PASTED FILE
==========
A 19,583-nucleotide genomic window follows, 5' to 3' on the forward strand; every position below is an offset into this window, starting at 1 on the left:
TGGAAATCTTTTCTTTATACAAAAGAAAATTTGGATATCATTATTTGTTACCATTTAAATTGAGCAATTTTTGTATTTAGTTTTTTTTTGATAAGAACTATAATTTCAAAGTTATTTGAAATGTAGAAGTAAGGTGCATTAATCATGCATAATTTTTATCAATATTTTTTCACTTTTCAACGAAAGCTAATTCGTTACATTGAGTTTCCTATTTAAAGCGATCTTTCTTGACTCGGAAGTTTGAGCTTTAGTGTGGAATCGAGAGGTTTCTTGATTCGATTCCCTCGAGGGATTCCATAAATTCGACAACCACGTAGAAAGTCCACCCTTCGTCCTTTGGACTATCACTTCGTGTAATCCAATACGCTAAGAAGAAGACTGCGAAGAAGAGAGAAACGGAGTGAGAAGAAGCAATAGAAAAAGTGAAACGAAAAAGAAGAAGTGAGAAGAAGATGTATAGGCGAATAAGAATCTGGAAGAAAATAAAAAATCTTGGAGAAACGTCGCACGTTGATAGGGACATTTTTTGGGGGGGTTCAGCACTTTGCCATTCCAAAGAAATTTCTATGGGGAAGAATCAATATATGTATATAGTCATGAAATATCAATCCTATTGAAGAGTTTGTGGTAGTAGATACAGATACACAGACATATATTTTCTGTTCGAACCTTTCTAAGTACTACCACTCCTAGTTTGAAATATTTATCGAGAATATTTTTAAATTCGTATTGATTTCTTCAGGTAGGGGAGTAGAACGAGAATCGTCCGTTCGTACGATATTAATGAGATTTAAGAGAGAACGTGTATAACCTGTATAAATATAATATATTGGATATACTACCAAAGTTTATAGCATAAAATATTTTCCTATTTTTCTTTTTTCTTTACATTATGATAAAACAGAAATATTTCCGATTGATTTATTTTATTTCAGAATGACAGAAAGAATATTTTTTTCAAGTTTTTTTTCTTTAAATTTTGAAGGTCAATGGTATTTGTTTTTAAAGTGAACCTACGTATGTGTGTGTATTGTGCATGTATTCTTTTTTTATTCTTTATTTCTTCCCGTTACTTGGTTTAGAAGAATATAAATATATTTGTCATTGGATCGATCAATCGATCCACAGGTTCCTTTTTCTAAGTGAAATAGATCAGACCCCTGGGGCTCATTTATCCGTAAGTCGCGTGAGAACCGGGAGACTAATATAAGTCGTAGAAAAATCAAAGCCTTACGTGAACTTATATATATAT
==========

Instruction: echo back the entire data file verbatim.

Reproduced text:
A 19,583-nucleotide genomic window follows, 5' to 3' on the forward strand; every position below is an offset into this window, starting at 1 on the left:
TGGAAATCTTTTCTTTATACAAAAGAAAATTTGGATATCATTATTTGTTACCATTTAAATTGAGCAATTTTTGTATTTAGTTTTTTTTTGATAAGAACTATAATTTCAAAGTTATTTGAAATGTAGAAGTAAGGTGCATTAATCATGCATAATTTTTATCAATATTTTTTCACTTTTCAACGAAAGCTAATTCGTTACATTGAGTTTCCTATTTAAAGCGATCTTTCTTGACTCGGAAGTTTGAGCTTTAGTGTGGAATCGAGAGGTTTCTTGATTCGATTCCCTCGAGGGATTCCATAAATTCGACAACCACGTAGAAAGTCCACCCTTCGTCCTTTGGACTATCACTTCGTGTAATCCAATACGCTAAGAAGAAGACTGCGAAGAAGAGAGAAACGGAGTGAGAAGAAGCAATAGAAAAAGTGAAACGAAAAAGAAGAAGTGAGAAGAAGATGTATAGGCGAATAAGAATCTGGAAGAAAATAAAAAATCTTGGAGAAACGTCGCACGTTGATAGGGACATTTTTTGGGGGGGTTCAGCACTTTGCCATTCCAAAGAAATTTCTATGGGGAAGAATCAATATATGTATATAGTCATGAAATATCAATCCTATTGAAGAGTTTGTGGTAGTAGATACAGATACACAGACATATATTTTCTGTTCGAACCTTTCTAAGTACTACCACTCCTAGTTTGAAATATTTATCGAGAATATTTTTAAATTCGTATTGATTTCTTCAGGTAGGGGAGTAGAACGAGAATCGTCCGTTCGTACGATATTAATGAGATTTAAGAGAGAACGTGTATAACCTGTATAAATATAATATATTGGATATACTACCAAAGTTTATAGCATAAAATATTTTCCTATTTTTCTTTTTTCTTTACATTATGATAAAACAGAAATATTTCCGATTGATTTATTTTATTTCAGAATGACAGAAAGAATATTTTTTTCAAGTTTTTTTTCTTTAAATTTTGAAGGTCAATGGTATTTGTTTTTAAAGTGAACCTACGTATGTGTGTGTATTGTGCATGTATTCTTTTTTTATTCTTTATTTCTTCCCGTTACTTGGTTTAGAAGAATATAAATATATTTGTCATTGGATCGATCAATCGATCCACAGGTTCCTTTTTCTAAGTGAAATAGATCAGACCCCTGGGGCTCATTTATCCGTAAGTCGCGTGAGAACCGGGAGACTAATATAAGTCGTAGAAAAATCAAAGCCTTACGTGAACTTATATATATAT